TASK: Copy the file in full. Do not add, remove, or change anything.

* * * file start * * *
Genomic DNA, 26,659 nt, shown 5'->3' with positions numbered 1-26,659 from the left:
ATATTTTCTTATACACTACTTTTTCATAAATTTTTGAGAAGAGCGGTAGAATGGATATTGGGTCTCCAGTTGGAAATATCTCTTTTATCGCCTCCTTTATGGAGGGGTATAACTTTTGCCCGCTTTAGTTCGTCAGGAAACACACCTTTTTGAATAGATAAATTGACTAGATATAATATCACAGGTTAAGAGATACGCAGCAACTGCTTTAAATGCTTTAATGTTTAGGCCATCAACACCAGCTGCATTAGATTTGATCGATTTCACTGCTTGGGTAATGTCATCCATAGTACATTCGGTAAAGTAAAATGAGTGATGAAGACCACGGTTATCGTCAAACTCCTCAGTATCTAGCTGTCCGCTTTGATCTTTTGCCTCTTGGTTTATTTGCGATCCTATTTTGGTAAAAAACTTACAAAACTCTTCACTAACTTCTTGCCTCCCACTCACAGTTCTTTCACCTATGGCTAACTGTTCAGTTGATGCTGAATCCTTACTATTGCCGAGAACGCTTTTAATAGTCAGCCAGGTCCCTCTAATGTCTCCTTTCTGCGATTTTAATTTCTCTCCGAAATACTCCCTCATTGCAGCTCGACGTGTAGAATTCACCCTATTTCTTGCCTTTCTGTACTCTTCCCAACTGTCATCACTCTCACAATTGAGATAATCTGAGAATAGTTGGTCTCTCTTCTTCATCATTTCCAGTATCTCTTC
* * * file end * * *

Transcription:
Genomic DNA, 26,659 nt, shown 5'->3' with positions numbered 1-26,659 from the left:
ATATTTTCTTATACACTACTTTTTCATAAATTTTTGAGAAGAGCGGTAGAATGGATATTGGGTCTCCAGTTGGAAATATCTCTTTTATCGCCTCCTTTATGGAGGGGTATAACTTTTGCCCGCTTTAGTTCGTCAGGAAACACACCTTTTTGAATAGATAAATTGACTAGATATAATATCACAGGTTAAGAGATACGCAGCAACTGCTTTAAATGCTTTAATGTTTAGGCCATCAACACCAGCTGCATTAGATTTGATCGATTTCACTGCTTGGGTAATGTCATCCATAGTACATTCGGTAAAGTAAAATGAGTGATGAAGACCACGGTTATCGTCAAACTCCTCAGTATCTAGCTGTCCGCTTTGATCTTTTGCCTCTTGGTTTATTTGCGATCCTATTTTGGTAAAAAACTTACAAAACTCTTCACTAACTTCTTGCCTCCCACTCACAGTTCTTTCACCTATGGCTAACTGTTCAGTTGATGCTGAATCCTTACTATTGCCGAGAACGCTTTTAATAGTCAGCCAGGTCCCTCTAATGTCTCCTTTCTGCGATTTTAATTTCTCTCCGAAATACTCCCTCATTGCAGCTCGACGTGTAGAATTCACCCTATTTCTTGCCTTTCTGTACTCTTCCCAACTGTCATCACTCTCACAATTGAGATAATCTGAGAATAGTTGGTCTCTCTTCTTCATCATTTCCAGTATCTCTTC